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Will Harper try to ratify Canada-EU trade deal by June?

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During the last federal election campaign, Stephen Harper pledged to sign a "free trade" agreement with the European Union by 2012. At a campaign stop in Halifax on March 31, 2011 he stated, "My message today is that a re-elected Conservative government will move ahead full throttle to complete historic free trade agreements with the European Union and India."

Four years later, the Canada-India "free trade" talks are stalled and the Canada-European Union Comprehensive Economic and Trade Agreement (CETA) has not been officially completed despite well-publicized "signing" ceremonies in October 2013 in Brussels and September 2014 in Ottawa.

Ed Fast, the minister of international trade, and Gerry Ritz, the minister of agriculture and agri-food, recently wrote the Standing Committee on Agriculture and Agri-Food that, "The government is committed to the implementation of the Canada-EU trade agreement on a priority basis. Once negotiations are concluded, the government will move forward expeditiously." This has led to some speculation that there may be movement on the ratification of CETA in Canada before the House of Commons recesses for the summer on June 23. The House is scheduled to reconvene on September 21, but there would only be 15 sitting days (at most) prior to the October 19 federal election.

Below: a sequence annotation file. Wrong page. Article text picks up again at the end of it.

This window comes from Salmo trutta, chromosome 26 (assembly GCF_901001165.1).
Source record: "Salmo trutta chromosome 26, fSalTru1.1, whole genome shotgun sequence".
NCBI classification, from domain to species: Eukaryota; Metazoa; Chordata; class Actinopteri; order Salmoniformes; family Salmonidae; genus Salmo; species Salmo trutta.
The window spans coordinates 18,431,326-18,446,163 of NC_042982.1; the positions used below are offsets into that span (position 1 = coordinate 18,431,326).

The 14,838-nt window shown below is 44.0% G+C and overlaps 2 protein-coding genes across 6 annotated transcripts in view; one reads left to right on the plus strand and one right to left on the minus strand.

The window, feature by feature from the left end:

While Harper may see some utility in trying to ratify the deal in Canada prior to the federal election, just as he trumpeted the deal in his 2011 election campaign, he would certainly run into some political realities in Europe.

First of all, it is generally believed that the ratification process in Europe won't begin until January 2016 with votes in the national legislatures of the 28-member states, followed by a vote in the European Parliament in April 2016. The Syriza government in Greece is not likely to ratify CETA and if its investor-state dispute settlement (ISDS) provision is unchanged the whole deal could be defeated in the European Parliament.

And secondly, Germany, France and other European governments still want to renegotiate that ISDS provision. During her February 2015 visit to Ottawa, German chancellor Angela Merkel commented in diplomatic terms, "We are currently in the process of transposing the agreement into law, and there are still a few matters that must be clarified."

Still, we will keep a close watch on this. The Conservatives with their 160-seat majority in the House of Commons could easily ratify CETA should they opt to do so before the summer break. The Liberals back the agreement too and could add their 36 seats to that vote. And given the New Democrats still have not rejected CETA -- and could well support it for fear of being slammed as "anti-trade" by the other parties during the federal election -- it is conceivable that their 95 seats could also be lined up behind CETA just as they voted for the Canada-South Korea Free Trade Agreement (and its ISDS provision) in September 2014.

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